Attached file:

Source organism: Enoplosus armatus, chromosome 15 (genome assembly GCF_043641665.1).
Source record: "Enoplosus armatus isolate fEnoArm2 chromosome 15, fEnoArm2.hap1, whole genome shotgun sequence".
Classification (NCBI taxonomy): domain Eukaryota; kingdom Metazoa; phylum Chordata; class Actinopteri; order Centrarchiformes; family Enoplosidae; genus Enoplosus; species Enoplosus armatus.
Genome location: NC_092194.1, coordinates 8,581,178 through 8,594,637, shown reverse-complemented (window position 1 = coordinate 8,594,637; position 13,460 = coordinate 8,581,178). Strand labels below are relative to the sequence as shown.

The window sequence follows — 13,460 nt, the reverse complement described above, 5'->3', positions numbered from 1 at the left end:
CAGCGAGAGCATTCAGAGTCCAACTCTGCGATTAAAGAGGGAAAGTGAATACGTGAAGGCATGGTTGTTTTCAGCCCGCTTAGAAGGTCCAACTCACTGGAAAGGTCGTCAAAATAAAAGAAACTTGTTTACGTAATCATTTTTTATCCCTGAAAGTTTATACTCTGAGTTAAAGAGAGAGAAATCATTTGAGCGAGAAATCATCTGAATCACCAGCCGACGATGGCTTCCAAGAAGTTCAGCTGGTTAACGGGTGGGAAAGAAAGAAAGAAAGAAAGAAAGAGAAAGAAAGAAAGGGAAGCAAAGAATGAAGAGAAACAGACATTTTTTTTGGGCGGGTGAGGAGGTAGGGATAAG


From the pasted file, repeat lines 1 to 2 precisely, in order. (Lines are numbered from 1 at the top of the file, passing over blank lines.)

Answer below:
Source organism: Enoplosus armatus, chromosome 15 (genome assembly GCF_043641665.1).
Source record: "Enoplosus armatus isolate fEnoArm2 chromosome 15, fEnoArm2.hap1, whole genome shotgun sequence".